Constructing a commercial fish pond is often challenging and costly. But the completed pond construction can be more than a valuable business asset -- it can be a habitat for wildlife and a recreational area as well. And because the project is no small task, the process of planning, building, licensing and stocking the pond should be handled with care and attention to detail. Careful planning and research should go into the construction of your pond. But to start out, get an idea about the basics of creating the pond.
- Skill level:
- Moderately Easy
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Plan out your pond. Decide that type of fish you want in your pond -- research the type of freshwater fish that will be able to thrive in your water's climate and the best time of year to stock them. Consult your state's department of natural resources guidelines on stocking fish -- like which fish are banned and which are desired. Decide how large a pond you want -- you'll need at least 1/4 acre to support a substantial amount of fish. Review all relevant state and local law concerning pond construction and liability.
Scout your land out for an for an area that features a large natural depression and provides some natural foliage. Call out a pond contractor to have the soil tested for its ability to hold water, and if not, find out if plastic liners are available. Get an estimate from the contractor.
Consult with several pond contractors. Settle on a contractor you feel is well-equipped to complete the job. Your selected contractor should at least have the basic pond-building tools, like an excavator backhoe, bulldozer, etc., and understand the principles of pond-building -- such as dam-building and drainage systems construction. When you're ready to offer a contract to a company, bring your deposit and review the contract with the consultant before signing.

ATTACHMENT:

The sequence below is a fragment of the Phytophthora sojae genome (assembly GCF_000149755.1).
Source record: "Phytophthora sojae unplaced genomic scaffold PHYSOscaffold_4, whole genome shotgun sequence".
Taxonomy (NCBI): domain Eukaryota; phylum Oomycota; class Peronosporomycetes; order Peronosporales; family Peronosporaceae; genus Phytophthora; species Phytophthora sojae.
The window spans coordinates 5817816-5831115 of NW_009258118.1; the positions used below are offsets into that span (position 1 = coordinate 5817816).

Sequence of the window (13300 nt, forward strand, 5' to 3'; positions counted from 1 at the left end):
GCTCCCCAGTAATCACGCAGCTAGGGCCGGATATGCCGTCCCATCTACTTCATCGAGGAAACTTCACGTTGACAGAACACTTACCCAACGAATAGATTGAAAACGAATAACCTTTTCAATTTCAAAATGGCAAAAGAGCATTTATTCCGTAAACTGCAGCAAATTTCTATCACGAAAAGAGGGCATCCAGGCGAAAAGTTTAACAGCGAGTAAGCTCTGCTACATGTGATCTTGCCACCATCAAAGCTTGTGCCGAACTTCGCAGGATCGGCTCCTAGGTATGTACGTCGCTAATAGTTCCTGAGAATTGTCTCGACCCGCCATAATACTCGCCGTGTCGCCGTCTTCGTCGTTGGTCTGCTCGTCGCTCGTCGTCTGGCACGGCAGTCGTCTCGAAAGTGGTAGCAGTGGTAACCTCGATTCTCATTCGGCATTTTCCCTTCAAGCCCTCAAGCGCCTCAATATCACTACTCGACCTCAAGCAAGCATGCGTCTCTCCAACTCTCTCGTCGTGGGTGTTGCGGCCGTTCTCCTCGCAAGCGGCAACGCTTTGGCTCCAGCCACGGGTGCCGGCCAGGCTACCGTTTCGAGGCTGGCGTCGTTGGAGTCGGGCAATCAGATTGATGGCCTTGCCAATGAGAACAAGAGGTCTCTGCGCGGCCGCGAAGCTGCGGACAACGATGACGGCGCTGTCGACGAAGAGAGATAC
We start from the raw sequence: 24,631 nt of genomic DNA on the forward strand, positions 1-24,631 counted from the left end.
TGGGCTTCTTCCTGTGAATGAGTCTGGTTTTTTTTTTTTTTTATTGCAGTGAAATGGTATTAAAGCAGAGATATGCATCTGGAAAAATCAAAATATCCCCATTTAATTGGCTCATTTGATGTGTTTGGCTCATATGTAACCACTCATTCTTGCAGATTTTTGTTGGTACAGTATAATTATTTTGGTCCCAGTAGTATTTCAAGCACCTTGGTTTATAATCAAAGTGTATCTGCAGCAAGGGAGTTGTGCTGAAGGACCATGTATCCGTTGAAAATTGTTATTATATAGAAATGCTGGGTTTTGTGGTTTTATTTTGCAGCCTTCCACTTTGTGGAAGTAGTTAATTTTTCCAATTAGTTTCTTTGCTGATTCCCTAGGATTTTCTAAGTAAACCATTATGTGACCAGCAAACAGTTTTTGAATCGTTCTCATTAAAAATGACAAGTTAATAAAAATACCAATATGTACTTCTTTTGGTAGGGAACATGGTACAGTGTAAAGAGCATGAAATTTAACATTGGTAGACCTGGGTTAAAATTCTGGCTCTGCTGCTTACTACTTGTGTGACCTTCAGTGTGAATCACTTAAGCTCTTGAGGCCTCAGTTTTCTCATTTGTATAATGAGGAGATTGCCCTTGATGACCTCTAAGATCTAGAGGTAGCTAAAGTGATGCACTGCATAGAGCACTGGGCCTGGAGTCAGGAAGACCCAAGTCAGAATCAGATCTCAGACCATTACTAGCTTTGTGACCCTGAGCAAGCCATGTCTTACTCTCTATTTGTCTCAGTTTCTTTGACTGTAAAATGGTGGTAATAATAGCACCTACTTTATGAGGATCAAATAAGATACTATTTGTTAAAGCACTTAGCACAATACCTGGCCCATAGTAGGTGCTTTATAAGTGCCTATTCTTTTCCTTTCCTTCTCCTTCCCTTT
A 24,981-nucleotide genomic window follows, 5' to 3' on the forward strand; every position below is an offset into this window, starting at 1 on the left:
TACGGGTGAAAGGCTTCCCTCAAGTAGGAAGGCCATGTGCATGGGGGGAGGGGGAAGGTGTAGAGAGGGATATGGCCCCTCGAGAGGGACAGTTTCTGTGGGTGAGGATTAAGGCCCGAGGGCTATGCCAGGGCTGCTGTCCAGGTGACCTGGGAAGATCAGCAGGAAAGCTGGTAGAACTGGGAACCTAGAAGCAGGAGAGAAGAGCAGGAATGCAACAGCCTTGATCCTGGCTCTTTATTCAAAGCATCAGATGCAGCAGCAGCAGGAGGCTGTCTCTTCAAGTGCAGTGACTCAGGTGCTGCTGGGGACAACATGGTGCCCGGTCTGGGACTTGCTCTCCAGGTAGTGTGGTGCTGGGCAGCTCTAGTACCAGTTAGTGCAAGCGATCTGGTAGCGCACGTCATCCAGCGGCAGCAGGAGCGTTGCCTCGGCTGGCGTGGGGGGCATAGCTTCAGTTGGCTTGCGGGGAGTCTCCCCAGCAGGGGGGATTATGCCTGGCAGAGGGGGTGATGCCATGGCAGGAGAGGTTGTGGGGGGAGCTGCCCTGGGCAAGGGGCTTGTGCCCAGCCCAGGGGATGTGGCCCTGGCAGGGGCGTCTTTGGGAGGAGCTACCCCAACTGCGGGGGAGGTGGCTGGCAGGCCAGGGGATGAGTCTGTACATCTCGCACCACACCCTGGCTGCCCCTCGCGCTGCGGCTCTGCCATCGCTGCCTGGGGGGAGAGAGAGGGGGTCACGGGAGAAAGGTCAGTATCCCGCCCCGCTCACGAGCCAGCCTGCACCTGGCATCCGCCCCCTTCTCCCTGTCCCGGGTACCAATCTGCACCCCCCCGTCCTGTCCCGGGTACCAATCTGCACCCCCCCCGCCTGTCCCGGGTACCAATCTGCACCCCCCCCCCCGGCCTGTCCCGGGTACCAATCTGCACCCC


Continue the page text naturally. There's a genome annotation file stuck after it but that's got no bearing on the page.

Apply for your commercial pond license through your state's Department of Natural Resources -- you will need your fishing license to apply for the pond license. After stocking your pond, return to your Department of Natural Resources to initiate a fish health certification.
Stock your pond with fish. You can get fish and fish eggs from established local commercial fisheries and hatcheries, or through state conservation programs. Check your commercial pond license for the ability to import fish if you desire non-native fish. Review your state's Department of Natural Resources list of intrusive species to be sure that your imports don't fall on the list.
Tips and warnings
- If you decide to open your pond for swimming, clear out an area around the pond from all hazards and post swimming guidelines and safety gear.
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